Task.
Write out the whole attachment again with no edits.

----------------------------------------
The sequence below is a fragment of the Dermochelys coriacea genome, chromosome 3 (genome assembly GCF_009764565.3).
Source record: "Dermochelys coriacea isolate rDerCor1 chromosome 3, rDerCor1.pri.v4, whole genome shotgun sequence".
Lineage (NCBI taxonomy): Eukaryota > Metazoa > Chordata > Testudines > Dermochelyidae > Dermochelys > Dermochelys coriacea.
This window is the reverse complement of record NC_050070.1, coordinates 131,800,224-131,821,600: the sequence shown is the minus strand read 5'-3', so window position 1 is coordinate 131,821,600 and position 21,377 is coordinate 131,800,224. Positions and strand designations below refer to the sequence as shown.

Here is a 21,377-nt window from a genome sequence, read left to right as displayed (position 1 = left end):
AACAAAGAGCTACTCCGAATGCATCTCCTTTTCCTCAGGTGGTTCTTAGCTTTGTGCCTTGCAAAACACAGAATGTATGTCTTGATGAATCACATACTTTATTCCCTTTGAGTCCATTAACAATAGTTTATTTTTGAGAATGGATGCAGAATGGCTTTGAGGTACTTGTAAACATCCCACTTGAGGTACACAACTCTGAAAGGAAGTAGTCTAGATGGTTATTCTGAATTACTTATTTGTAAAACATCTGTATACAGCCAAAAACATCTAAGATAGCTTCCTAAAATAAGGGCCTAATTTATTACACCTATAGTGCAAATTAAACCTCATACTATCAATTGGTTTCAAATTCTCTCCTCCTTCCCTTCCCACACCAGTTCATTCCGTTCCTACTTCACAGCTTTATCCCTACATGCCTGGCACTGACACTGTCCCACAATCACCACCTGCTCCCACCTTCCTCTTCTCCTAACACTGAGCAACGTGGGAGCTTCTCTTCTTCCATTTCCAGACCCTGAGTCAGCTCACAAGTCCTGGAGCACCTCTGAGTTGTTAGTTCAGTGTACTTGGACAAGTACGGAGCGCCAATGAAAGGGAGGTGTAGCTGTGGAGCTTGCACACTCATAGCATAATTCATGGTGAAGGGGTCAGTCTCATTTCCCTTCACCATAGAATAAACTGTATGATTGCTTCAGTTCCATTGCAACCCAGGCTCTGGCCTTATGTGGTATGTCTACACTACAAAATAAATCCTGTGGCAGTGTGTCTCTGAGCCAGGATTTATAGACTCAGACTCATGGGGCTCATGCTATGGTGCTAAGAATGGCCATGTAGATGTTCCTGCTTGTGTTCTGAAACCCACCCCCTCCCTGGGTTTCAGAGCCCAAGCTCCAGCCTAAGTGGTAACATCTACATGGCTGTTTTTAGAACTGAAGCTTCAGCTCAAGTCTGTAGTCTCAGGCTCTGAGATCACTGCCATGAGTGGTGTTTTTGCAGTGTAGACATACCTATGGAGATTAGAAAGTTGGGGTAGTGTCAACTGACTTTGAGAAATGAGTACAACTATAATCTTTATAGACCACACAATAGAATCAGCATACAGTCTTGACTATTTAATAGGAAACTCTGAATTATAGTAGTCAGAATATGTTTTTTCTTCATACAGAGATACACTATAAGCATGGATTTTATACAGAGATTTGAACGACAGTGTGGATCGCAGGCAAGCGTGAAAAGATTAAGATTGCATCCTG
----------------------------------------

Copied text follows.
The sequence below is a fragment of the Dermochelys coriacea genome, chromosome 3 (genome assembly GCF_009764565.3).
Source record: "Dermochelys coriacea isolate rDerCor1 chromosome 3, rDerCor1.pri.v4, whole genome shotgun sequence".
Lineage (NCBI taxonomy): Eukaryota > Metazoa > Chordata > Testudines > Dermochelyidae > Dermochelys > Dermochelys coriacea.
This window is the reverse complement of record NC_050070.1, coordinates 131,800,224-131,821,600: the sequence shown is the minus strand read 5'-3', so window position 1 is coordinate 131,821,600 and position 21,377 is coordinate 131,800,224. Positions and strand designations below refer to the sequence as shown.

Here is a 21,377-nt window from a genome sequence, read left to right as displayed (position 1 = left end):
AACAAAGAGCTACTCCGAATGCATCTCCTTTTCCTCAGGTGGTTCTTAGCTTTGTGCCTTGCAAAACACAGAATGTATGTCTTGATGAATCACATACTTTATTCCCTTTGAGTCCATTAACAATAGTTTATTTTTGAGAATGGATGCAGAATGGCTTTGAGGTACTTGTAAACATCCCACTTGAGGTACACAACTCTGAAAGGAAGTAGTCTAGATGGTTATTCTGAATTACTTATTTGTAAAACATCTGTATACAGCCAAAAACATCTAAGATAGCTTCCTAAAATAAGGGCCTAATTTATTACACCTATAGTGCAAATTAAACCTCATACTATCAATTGGTTTCAAATTCTCTCCTCCTTCCCTTCCCACACCAGTTCATTCCGTTCCTACTTCACAGCTTTATCCCTACATGCCTGGCACTGACACTGTCCCACAATCACCACCTGCTCCCACCTTCCTCTTCTCCTAACACTGAGCAACGTGGGAGCTTCTCTTCTTCCATTTCCAGACCCTGAGTCAGCTCACAAGTCCTGGAGCACCTCTGAGTTGTTAGTTCAGTGTACTTGGACAAGTACGGAGCGCCAATGAAAGGGAGGTGTAGCTGTGGAGCTTGCACACTCATAGCATAATTCATGGTGAAGGGGTCAGTCTCATTTCCCTTCACCATAGAATAAACTGTATGATTGCTTCAGTTCCATTGCAACCCAGGCTCTGGCCTTATGTGGTATGTCTACACTACAAAATAAATCCTGTGGCAGTGTGTCTCTGAGCCAGGATTTATAGACTCAGACTCATGGGGCTCATGCTATGGTGCTAAGAATGGCCATGTAGATGTTCCTGCTTGTGTTCTGAAACCCACCCCCTCCCTGGGTTTCAGAGCCCAAGCTCCAGCCTAAGTGGTAACATCTACATGGCTGTTTTTAGAACTGAAGCTTCAGCTCAAGTCTGTAGTCTCAGGCTCTGAGATCACTGCCATGAGTGGTGTTTTTGCAGTGTAGACATACCTATGGAGATTAGAAAGTTGGGGTAGTGTCAACTGACTTTGAGAAATGAGTACAACTATAATCTTTATAGACCACACAATAGAATCAGCATACAGTCTTGACTATTTAATAGGAAACTCTGAATTATAGTAGTCAGAATATGTTTTTTCTTCATACAGAGATACACTATAAGCATGGATTTTATACAGAGATTTGAACGACAGTGTGGATCGCAGGCAAGCGTGAAAAGATTAAGATTGCATCCTG